If you live in Somerset, are at least 18 years old and have a care need that significantly affects your wellbeing, for example, with your personal care, staying independent, keeping safe, staying physically and mentally well, or maintaining relationships that are important to you, we can ask someone from Social Care to talk to you, and the people who matter to you, to see what you would like to achieve and then explore different ways to help you.
This is called an assessment. It includes finding out:
What difficulties you have
What you think you need or would like to achieve
The best ways of achieving these things
Who helps you now
What you can do for yourself
What things you can’t manage now, but with some support may be able to do in the future
What things you can’t manage at all
If you are eligible for financial support from us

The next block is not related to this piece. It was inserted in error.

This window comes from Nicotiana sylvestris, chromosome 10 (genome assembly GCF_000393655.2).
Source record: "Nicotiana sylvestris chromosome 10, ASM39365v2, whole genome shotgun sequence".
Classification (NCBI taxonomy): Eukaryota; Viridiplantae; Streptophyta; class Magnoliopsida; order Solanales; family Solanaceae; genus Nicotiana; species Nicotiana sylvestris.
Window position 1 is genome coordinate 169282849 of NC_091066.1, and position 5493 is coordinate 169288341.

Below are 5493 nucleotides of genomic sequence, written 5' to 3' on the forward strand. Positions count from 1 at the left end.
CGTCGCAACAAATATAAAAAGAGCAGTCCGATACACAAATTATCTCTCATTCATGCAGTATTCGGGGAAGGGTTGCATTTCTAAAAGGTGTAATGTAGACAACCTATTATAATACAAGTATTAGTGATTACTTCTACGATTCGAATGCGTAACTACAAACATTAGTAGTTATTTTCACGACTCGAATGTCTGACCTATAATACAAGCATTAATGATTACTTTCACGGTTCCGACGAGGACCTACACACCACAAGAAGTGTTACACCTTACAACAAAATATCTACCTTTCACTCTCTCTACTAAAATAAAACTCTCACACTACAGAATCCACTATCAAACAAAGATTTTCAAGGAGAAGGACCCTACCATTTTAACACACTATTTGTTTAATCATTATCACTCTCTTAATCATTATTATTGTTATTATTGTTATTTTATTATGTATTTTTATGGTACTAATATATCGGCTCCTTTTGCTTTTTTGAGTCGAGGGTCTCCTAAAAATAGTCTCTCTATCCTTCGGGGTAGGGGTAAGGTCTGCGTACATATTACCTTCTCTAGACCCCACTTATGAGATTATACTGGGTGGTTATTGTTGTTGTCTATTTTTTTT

If you would like to start thinking about the things you want to say in your assessment, this document will guide you through the topics we will cover and you can use it to make notes in preparation.
As part of your assessment, with your permission, we may ask other professionals, such as an occupational therapist, physiotherapist or district nurse, to talk to you as well. This will give a full picture of your needs and will help you make the most informed choices. If you would like us to, we will also take into account the views of your family, carers and family doctor.
At the end of your assessment, if you meet the national eligibility criteria, we:
Can help you to write your care and support plan. This will list the things you want to achieve and who will help you achieve them.
Can provide information about organisations available locally that could help you. You can then make choices and arrange the support you need.
Can consider what equipment could help you. Some we may lend you or we can tell you how to find equipment that is available for you to buy (please see our information sheet B4: How to get good advice about equipment and adaptations)
May be able to provide some short-term help to enable you to regain your independence.